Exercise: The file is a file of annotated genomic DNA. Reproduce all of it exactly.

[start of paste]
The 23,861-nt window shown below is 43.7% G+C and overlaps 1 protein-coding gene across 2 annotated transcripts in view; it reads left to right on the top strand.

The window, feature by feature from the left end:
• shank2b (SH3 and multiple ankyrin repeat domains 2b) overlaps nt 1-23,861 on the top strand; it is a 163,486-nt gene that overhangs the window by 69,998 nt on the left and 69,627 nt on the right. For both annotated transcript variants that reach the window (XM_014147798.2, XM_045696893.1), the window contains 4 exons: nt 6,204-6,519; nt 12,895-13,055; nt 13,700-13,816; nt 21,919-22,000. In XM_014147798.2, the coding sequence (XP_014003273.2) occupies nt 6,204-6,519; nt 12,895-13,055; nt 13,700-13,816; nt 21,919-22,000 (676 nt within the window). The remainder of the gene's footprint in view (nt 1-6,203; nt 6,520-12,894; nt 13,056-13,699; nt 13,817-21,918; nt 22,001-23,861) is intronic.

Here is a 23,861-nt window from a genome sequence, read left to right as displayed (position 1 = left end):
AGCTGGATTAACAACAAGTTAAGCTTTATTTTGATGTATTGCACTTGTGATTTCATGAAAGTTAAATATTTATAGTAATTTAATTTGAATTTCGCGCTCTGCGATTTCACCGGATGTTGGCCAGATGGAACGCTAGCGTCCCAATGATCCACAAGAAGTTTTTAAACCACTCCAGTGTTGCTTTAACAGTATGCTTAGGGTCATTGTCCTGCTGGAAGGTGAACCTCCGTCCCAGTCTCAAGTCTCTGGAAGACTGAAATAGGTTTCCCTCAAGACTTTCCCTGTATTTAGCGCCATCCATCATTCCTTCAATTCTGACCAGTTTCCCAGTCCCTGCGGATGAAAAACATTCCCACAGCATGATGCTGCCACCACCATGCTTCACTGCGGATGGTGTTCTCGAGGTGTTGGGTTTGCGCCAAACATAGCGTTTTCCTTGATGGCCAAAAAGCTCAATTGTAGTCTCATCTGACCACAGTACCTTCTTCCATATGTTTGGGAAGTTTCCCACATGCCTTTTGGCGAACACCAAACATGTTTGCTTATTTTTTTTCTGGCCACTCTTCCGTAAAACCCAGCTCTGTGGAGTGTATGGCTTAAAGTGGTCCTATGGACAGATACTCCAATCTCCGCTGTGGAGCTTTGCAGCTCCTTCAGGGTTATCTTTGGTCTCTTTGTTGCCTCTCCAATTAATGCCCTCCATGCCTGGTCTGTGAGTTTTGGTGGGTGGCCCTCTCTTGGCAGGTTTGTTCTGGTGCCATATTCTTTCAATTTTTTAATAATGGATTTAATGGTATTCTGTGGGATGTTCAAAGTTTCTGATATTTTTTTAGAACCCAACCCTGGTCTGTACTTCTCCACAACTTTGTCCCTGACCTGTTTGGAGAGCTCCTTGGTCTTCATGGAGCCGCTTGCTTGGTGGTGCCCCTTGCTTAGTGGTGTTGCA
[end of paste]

The 23,861-nt window shown below is 43.7% G+C and overlaps 1 protein-coding gene across 2 annotated transcripts in view; it reads left to right on the top strand.

The window, feature by feature from the left end:
• shank2b (SH3 and multiple ankyrin repeat domains 2b) overlaps nt 1-23,861 on the top strand; it is a 163,486-nt gene that overhangs the window by 69,998 nt on the left and 69,627 nt on the right. For both annotated transcript variants that reach the window (XM_014147798.2, XM_045696893.1), the window contains 4 exons: nt 6,204-6,519; nt 12,895-13,055; nt 13,700-13,816; nt 21,919-22,000. In XM_014147798.2, the coding sequence (XP_014003273.2) occupies nt 6,204-6,519; nt 12,895-13,055; nt 13,700-13,816; nt 21,919-22,000 (676 nt within the window). The remainder of the gene's footprint in view (nt 1-6,203; nt 6,520-12,894; nt 13,056-13,699; nt 13,817-21,918; nt 22,001-23,861) is intronic.

Here is a 23,861-nt window from a genome sequence, read left to right as displayed (position 1 = left end):
AGCTGGATTAACAACAAGTTAAGCTTTATTTTGATGTATTGCACTTGTGATTTCATGAAAGTTAAATATTTATAGTAATTTAATTTGAATTTCGCGCTCTGCGATTTCACCGGATGTTGGCCAGATGGAACGCTAGCGTCCCAATGATCCACAAGAAGTTTTTAAACCACTCCAGTGTTGCTTTAACAGTATGCTTAGGGTCATTGTCCTGCTGGAAGGTGAACCTCCGTCCCAGTCTCAAGTCTCTGGAAGACTGAAATAGGTTTCCCTCAAGACTTTCCCTGTATTTAGCGCCATCCATCATTCCTTCAATTCTGACCAGTTTCCCAGTCCCTGCGGATGAAAAACATTCCCACAGCATGATGCTGCCACCACCATGCTTCACTGCGGATGGTGTTCTCGAGGTGTTGGGTTTGCGCCAAACATAGCGTTTTCCTTGATGGCCAAAAAGCTCAATTGTAGTCTCATCTGACCACAGTACCTTCTTCCATATGTTTGGGAAGTTTCCCACATGCCTTTTGGCGAACACCAAACATGTTTGCTTATTTTTTTTCTGGCCACTCTTCCGTAAAACCCAGCTCTGTGGAGTGTATGGCTTAAAGTGGTCCTATGGACAGATACTCCAATCTCCGCTGTGGAGCTTTGCAGCTCCTTCAGGGTTATCTTTGGTCTCTTTGTTGCCTCTCCAATTAATGCCCTCCATGCCTGGTCTGTGAGTTTTGGTGGGTGGCCCTCTCTTGGCAGGTTTGTTCTGGTGCCATATTCTTTCAATTTTTTAATAATGGATTTAATGGTATTCTGTGGGATGTTCAAAGTTTCTGATATTTTTTTAGAACCCAACCCTGGTCTGTACTTCTCCACAACTTTGTCCCTGACCTGTTTGGAGAGCTCCTTGGTCTTCATGGAGCCGCTTGCTTGGTGGTGCCCCTTGCTTAGTGGTGTTGCA